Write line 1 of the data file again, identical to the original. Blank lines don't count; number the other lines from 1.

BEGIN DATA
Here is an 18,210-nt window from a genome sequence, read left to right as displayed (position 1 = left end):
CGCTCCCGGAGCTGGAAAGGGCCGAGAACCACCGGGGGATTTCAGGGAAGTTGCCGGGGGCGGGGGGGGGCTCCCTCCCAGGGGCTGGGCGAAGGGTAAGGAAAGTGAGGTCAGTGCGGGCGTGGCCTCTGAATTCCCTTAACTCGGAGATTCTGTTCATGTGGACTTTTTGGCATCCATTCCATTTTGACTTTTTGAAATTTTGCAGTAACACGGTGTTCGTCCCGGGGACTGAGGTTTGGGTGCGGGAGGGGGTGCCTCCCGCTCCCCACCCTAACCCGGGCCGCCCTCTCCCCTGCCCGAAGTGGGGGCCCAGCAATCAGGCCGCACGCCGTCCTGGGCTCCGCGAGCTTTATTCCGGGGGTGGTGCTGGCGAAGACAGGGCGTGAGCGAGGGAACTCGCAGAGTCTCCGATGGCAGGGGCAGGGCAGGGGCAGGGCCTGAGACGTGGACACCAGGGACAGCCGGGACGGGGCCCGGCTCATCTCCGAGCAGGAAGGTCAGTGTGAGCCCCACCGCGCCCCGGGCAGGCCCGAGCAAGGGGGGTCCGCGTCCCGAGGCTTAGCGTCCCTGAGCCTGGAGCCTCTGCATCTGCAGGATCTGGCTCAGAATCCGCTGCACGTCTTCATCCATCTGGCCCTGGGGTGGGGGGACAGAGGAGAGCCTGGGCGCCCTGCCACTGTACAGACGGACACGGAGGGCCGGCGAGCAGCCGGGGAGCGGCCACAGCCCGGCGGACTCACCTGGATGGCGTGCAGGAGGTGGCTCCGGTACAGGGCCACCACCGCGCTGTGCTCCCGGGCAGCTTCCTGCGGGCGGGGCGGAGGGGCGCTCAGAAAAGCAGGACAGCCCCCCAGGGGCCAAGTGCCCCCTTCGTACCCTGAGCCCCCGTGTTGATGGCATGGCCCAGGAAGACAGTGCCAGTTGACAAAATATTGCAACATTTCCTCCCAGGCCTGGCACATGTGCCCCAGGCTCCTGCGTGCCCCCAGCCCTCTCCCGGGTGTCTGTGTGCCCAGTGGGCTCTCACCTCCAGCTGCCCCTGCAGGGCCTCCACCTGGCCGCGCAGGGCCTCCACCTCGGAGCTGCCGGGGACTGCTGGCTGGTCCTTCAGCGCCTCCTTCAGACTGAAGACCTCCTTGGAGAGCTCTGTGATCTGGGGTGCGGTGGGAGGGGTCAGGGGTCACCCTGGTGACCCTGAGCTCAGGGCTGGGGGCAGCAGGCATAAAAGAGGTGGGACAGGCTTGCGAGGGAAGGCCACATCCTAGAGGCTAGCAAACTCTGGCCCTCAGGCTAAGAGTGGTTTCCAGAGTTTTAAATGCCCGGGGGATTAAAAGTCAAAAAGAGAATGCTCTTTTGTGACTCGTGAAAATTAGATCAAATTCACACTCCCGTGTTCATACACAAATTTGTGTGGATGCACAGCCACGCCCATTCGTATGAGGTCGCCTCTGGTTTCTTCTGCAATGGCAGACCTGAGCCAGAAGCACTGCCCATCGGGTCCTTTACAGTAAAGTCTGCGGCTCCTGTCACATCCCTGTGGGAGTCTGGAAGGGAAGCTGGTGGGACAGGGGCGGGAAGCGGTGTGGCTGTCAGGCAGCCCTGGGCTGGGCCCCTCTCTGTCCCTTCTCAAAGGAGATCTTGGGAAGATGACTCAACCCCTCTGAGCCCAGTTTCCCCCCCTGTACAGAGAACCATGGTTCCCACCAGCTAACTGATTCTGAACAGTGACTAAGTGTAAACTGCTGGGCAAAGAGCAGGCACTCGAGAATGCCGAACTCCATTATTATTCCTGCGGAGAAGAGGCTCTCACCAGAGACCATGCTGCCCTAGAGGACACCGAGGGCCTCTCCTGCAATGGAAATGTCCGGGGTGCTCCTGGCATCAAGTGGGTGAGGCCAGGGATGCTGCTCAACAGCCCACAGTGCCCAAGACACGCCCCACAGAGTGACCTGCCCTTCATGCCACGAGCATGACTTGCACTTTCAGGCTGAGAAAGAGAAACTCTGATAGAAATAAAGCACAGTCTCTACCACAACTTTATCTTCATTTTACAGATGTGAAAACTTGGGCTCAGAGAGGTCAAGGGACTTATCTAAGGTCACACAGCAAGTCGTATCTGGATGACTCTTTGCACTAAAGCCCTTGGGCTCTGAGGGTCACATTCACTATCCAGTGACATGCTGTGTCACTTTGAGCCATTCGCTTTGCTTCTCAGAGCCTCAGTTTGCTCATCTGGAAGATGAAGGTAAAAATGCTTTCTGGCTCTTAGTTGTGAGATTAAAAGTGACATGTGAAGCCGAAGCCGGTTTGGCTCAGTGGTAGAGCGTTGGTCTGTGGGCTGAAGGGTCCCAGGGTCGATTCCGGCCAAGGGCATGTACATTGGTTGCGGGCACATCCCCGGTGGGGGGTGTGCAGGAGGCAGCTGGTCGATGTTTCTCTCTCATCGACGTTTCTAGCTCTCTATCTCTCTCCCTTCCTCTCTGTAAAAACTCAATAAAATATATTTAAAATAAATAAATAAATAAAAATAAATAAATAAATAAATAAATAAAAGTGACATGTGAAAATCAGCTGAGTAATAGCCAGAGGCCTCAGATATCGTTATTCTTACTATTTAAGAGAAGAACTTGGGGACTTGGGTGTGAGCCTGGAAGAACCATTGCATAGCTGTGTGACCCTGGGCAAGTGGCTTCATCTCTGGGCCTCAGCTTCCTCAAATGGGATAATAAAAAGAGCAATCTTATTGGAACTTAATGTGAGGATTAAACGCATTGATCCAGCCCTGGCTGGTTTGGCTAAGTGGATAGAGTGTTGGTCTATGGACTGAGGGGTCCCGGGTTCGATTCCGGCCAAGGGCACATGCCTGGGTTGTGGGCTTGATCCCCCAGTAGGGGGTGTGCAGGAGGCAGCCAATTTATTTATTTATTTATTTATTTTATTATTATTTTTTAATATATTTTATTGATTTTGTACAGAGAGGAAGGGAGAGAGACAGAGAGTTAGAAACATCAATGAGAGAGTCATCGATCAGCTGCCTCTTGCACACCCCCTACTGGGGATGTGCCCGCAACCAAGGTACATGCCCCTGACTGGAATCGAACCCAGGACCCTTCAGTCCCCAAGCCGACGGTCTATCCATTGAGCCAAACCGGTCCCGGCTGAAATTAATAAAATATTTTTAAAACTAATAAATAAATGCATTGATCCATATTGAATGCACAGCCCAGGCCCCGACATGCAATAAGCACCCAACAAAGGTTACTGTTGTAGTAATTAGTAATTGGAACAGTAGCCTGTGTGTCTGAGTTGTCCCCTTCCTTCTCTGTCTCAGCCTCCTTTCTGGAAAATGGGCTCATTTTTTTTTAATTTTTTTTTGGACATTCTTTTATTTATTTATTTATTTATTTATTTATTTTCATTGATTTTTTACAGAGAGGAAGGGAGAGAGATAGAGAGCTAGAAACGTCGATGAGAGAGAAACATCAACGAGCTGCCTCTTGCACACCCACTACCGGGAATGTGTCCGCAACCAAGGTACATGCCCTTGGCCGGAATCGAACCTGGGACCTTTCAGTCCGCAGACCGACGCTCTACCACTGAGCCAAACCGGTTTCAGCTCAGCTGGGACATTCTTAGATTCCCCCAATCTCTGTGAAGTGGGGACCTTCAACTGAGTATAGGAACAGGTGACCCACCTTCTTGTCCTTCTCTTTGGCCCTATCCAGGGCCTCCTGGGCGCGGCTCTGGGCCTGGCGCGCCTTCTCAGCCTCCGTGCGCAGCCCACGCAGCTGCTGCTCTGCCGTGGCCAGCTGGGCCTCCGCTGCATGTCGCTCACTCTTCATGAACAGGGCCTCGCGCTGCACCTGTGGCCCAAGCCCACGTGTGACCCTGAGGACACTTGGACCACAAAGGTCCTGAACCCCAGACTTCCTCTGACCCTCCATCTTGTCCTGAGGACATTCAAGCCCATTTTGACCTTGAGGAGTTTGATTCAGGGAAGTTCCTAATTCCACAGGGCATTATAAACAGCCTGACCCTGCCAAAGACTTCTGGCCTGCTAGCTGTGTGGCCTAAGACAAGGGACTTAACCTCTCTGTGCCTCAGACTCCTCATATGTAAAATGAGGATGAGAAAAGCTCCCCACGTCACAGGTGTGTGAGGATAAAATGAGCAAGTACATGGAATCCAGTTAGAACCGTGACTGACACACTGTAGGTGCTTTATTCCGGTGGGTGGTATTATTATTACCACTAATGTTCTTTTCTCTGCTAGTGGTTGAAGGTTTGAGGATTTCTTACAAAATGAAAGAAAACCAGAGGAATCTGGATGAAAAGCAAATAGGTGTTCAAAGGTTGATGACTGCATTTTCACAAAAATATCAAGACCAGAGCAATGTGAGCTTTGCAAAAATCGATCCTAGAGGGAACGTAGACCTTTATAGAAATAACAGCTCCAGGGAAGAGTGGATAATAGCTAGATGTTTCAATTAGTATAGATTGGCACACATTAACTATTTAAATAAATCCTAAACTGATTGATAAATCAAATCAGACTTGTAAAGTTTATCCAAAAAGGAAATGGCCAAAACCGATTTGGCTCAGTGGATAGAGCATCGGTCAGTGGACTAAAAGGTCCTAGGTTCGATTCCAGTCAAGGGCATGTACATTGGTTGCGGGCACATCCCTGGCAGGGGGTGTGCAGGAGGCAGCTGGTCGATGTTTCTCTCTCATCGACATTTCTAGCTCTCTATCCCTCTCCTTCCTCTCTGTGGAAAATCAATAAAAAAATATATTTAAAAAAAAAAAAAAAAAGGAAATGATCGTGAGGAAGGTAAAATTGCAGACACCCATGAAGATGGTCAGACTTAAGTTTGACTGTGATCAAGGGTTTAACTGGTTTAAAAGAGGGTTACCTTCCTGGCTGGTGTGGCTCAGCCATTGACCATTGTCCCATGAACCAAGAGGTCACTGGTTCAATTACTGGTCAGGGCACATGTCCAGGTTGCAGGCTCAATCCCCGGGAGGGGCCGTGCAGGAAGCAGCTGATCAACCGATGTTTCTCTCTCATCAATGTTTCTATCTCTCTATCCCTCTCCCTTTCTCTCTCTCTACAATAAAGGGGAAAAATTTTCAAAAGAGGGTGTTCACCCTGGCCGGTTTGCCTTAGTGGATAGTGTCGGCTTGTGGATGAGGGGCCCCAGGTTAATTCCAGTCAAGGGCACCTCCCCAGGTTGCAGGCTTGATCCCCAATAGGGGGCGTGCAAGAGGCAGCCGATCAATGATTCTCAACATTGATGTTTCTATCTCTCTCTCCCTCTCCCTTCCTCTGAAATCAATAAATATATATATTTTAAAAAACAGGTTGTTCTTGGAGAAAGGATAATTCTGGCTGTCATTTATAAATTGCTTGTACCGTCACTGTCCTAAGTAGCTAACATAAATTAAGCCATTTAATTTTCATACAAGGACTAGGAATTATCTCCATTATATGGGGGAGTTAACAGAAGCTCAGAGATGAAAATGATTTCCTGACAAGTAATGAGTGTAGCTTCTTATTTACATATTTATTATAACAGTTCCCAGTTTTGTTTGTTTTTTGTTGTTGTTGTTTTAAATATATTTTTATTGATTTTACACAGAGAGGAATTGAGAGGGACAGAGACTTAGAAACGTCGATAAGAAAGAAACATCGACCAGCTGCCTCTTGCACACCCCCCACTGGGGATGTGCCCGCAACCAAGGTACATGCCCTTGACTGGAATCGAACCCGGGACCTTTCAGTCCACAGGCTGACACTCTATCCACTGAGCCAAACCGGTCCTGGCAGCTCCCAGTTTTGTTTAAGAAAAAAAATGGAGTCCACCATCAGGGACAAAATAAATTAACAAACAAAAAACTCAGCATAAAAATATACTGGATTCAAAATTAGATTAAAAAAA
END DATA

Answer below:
Here is an 18,210-nt window from a genome sequence, read left to right as displayed (position 1 = left end):